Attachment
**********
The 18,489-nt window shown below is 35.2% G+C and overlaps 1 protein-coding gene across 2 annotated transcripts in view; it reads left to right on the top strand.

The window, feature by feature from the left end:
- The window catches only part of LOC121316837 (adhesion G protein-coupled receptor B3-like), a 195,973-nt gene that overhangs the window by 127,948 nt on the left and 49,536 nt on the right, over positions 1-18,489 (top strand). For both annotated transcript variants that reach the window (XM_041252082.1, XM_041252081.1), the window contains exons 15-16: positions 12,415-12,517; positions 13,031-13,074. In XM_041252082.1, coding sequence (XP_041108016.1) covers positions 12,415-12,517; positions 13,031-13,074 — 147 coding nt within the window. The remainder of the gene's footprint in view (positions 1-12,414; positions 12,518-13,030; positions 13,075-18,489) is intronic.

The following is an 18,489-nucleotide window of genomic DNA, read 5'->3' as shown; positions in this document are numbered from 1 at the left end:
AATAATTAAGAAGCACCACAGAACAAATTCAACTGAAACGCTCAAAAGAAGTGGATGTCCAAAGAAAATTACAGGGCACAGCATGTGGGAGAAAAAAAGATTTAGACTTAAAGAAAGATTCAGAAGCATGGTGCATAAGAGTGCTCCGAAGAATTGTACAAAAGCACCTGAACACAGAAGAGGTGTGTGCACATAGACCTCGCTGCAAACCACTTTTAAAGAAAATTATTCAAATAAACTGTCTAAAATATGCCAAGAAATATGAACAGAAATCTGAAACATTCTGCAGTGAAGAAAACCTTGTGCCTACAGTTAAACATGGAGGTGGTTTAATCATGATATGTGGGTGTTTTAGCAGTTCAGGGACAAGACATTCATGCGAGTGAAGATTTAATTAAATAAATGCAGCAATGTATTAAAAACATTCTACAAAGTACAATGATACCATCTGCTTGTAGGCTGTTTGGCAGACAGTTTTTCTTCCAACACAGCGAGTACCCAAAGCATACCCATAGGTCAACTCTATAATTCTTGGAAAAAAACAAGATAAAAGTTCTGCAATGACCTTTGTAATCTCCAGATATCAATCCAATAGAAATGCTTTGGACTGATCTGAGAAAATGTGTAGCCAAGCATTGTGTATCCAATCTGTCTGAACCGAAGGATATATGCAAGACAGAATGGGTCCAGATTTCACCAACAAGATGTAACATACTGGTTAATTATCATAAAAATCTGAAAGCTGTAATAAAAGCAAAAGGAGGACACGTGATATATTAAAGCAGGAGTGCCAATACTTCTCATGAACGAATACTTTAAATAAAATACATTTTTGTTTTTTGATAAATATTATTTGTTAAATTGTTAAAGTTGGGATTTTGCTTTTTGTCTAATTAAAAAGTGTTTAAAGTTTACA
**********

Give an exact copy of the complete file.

The 18,489-nt window shown below is 35.2% G+C and overlaps 1 protein-coding gene across 2 annotated transcripts in view; it reads left to right on the top strand.

The window, feature by feature from the left end:
- The window catches only part of LOC121316837 (adhesion G protein-coupled receptor B3-like), a 195,973-nt gene that overhangs the window by 127,948 nt on the left and 49,536 nt on the right, over positions 1-18,489 (top strand). For both annotated transcript variants that reach the window (XM_041252082.1, XM_041252081.1), the window contains exons 15-16: positions 12,415-12,517; positions 13,031-13,074. In XM_041252082.1, coding sequence (XP_041108016.1) covers positions 12,415-12,517; positions 13,031-13,074 — 147 coding nt within the window. The remainder of the gene's footprint in view (positions 1-12,414; positions 12,518-13,030; positions 13,075-18,489) is intronic.

The following is an 18,489-nucleotide window of genomic DNA, read 5'->3' as shown; positions in this document are numbered from 1 at the left end:
AATAATTAAGAAGCACCACAGAACAAATTCAACTGAAACGCTCAAAAGAAGTGGATGTCCAAAGAAAATTACAGGGCACAGCATGTGGGAGAAAAAAAGATTTAGACTTAAAGAAAGATTCAGAAGCATGGTGCATAAGAGTGCTCCGAAGAATTGTACAAAAGCACCTGAACACAGAAGAGGTGTGTGCACATAGACCTCGCTGCAAACCACTTTTAAAGAAAATTATTCAAATAAACTGTCTAAAATATGCCAAGAAATATGAACAGAAATCTGAAACATTCTGCAGTGAAGAAAACCTTGTGCCTACAGTTAAACATGGAGGTGGTTTAATCATGATATGTGGGTGTTTTAGCAGTTCAGGGACAAGACATTCATGCGAGTGAAGATTTAATTAAATAAATGCAGCAATGTATTAAAAACATTCTACAAAGTACAATGATACCATCTGCTTGTAGGCTGTTTGGCAGACAGTTTTTCTTCCAACACAGCGAGTACCCAAAGCATACCCATAGGTCAACTCTATAATTCTTGGAAAAAAACAAGATAAAAGTTCTGCAATGACCTTTGTAATCTCCAGATATCAATCCAATAGAAATGCTTTGGACTGATCTGAGAAAATGTGTAGCCAAGCATTGTGTATCCAATCTGTCTGAACCGAAGGATATATGCAAGACAGAATGGGTCCAGATTTCACCAACAAGATGTAACATACTGGTTAATTATCATAAAAATCTGAAAGCTGTAATAAAAGCAAAAGGAGGACACGTGATATATTAAAGCAGGAGTGCCAATACTTCTCATGAACGAATACTTTAAATAAAATACATTTTTGTTTTTTGATAAATATTATTTGTTAAATTGTTAAAGTTGGGATTTTGCTTTTTGTCTAATTAAAAAGTGTTTAAAGTTTACA